Section 6 deals with offences committed against national security, the national economy, or public order by causing a computer to perform a function. Section 7 has introduced the offence of obtaining information without lawful authority from a computer or a storage medium of a computer. The prosecution has to prove that the accused has done any act under this section knowing or having reason to believe that any other person has obtained information from a computer or a storage medium of a computer without lawful authority.
What is Computer related IP Rights violation?
Under Section 178(3) of the Intellectual Property Act No.36 of 2003, any person knowing or having reason to believe that he is in possession or has access to a computer programme infringing the rights of another person, and willfully makes use of such programme for commercial gain, shall be guilty of an offence and be liable on conviction by a Magistrate to a fine not exceeding Rs.500,000/= or to imprisonment for a term not exceeding six months or to both such fine and imprisonment.
If a person downloads a pirated copy of a computer program from the internet knowing or having reason to believe that such information has been obtained illegally, and subsequently sells the same to another person at a price, such person commits an offence under the definition of both the section 7 of the Computer Crime Act and section 178(3) of the Intellectual Property Act.
What are the other offences?
Section 8 explains the offence of illegal interception of data.
A Service Provider of a mobile phone connection who intercepts any transmission between such Mobile phone and another connection illegitimately, such person commits an offence under this section.
Section 9 of the Computer Crime Act deals with the offence of using of illegal devices.
Section 10 of the Act has introduced unauthorised disclosure of information enabling access to a service as an offence.
A person who attempts to commit the aforesaid offences under sections 3, 4, 5, 6, 7, 8, 9, 10, 11, 12, 13 and 14 of the Act or who causes such an offence to be committed, shall be guilty of an offence. Abetment and conspiracy to commit a computer crime are offences and explained under sections 12 and 13 of the Act. Section 14 of the Act deals with awarding of compensation to any person or institution for loss or damage caused to him/institution (victims of crimes) as a result of the committing of an offence under the Computer Crime Act.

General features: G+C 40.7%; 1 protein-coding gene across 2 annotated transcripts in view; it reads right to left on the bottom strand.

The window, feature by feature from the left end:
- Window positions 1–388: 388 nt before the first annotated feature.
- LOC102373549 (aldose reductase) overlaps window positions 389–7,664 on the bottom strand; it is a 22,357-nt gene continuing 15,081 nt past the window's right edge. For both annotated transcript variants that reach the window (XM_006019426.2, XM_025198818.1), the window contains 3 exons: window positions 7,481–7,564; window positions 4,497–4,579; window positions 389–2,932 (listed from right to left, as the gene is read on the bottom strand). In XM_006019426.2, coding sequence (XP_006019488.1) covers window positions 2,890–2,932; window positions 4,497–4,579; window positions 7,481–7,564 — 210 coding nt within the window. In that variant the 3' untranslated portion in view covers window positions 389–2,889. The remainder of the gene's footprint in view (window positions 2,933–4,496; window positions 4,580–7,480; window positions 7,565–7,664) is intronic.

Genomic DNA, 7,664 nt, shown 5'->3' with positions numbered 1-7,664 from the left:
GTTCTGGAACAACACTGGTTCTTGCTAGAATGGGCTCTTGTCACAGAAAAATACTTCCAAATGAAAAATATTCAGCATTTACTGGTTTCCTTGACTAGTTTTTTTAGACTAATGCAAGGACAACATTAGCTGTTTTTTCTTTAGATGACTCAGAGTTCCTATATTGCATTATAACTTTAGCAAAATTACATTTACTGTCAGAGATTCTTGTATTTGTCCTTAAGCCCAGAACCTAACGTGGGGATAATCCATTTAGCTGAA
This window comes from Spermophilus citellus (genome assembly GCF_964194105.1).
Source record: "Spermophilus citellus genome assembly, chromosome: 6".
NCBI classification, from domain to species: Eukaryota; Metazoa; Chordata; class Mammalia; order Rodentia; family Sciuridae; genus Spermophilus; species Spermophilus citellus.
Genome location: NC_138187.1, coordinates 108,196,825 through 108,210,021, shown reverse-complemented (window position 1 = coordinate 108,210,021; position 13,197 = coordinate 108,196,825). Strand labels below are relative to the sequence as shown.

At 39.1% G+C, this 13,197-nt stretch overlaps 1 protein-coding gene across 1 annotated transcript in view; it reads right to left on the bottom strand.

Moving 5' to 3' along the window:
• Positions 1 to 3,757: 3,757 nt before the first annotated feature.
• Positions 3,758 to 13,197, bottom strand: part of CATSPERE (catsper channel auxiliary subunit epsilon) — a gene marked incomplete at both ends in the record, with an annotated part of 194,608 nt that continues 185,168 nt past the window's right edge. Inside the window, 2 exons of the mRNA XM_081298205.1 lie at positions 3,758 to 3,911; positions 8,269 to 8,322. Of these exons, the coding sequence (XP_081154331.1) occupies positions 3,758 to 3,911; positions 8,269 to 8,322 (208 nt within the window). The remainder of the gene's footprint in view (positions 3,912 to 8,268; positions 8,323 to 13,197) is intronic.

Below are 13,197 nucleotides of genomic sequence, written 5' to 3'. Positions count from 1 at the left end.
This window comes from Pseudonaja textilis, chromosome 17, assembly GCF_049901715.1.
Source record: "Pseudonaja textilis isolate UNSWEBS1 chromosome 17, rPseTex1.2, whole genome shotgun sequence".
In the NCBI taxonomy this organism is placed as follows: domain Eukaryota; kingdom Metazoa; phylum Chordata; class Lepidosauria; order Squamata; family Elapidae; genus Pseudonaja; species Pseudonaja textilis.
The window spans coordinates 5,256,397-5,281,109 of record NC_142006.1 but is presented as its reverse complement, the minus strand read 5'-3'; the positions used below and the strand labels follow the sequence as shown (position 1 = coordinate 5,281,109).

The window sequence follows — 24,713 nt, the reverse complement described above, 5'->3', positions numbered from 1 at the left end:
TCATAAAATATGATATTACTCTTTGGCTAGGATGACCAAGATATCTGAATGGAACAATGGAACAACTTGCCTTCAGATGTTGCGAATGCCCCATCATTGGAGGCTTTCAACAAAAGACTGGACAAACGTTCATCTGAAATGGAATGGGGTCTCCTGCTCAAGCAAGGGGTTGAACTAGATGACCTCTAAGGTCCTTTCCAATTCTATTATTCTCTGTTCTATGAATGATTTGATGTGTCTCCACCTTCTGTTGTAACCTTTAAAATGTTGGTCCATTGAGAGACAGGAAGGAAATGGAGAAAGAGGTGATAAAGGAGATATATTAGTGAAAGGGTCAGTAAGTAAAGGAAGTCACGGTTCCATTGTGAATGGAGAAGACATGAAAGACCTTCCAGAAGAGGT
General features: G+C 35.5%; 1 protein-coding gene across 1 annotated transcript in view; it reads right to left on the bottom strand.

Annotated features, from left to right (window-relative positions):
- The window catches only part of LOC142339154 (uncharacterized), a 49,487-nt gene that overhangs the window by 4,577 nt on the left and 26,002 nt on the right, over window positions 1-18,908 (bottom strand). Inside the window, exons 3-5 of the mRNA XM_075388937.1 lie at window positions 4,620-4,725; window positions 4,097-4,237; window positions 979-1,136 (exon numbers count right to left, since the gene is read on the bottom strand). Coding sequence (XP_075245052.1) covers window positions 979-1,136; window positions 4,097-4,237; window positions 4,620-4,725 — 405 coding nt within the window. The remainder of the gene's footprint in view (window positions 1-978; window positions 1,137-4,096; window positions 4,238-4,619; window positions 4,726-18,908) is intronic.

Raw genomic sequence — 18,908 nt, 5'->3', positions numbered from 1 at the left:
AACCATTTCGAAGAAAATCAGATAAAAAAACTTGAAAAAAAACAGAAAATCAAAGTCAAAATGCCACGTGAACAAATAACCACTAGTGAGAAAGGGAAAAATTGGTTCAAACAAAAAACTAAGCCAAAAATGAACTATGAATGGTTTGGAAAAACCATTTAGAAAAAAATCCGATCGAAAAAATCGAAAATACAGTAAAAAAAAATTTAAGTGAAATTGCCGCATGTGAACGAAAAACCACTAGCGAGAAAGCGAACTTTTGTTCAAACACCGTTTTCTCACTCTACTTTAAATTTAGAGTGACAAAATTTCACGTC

How to investigate these offences?
Part 2 of the Computer Crime Act makes provisions for investigations in connection with offences under the Act. All offences are cognizable under this Act and shall be investigated, tried or otherwise dealt with according to the provisions of the Code of Criminal Procedure Act No.19 of 1979 unless otherwise provided under Computer Crime Act.
The Act specifically states that appointed experts called upon to assist any police officer shall have power to enter upon any premises along with a police officer not below the rank of a sub-inspector, access any information system, computer or computer system or any programme, data or information held in such computer, perform any function or do any such other thing, require any person to disclose any traffic data, oral examination of any person, do such other things as may be reasonably required for the purpose of the same Act.
These procedural provisions are important to accelerate investigations due to nature of computer evidence.
Part 3 of the Act provides miscellaneous provisions relating to the Act and the High Court has jurisdiction to hear, try, and determine all offences under this Act.
What are the other Computer based offences?
Publication of an obscene article electronically will be a criminal offence under amended section 2 of the Obscene Publication Ordinance, No.22 of 1983. However, it is time to bring new amendments to the law to avoid certain unnecessary disputes that could arise over interpretation of creation of pseudo-photographs under the Ordinance.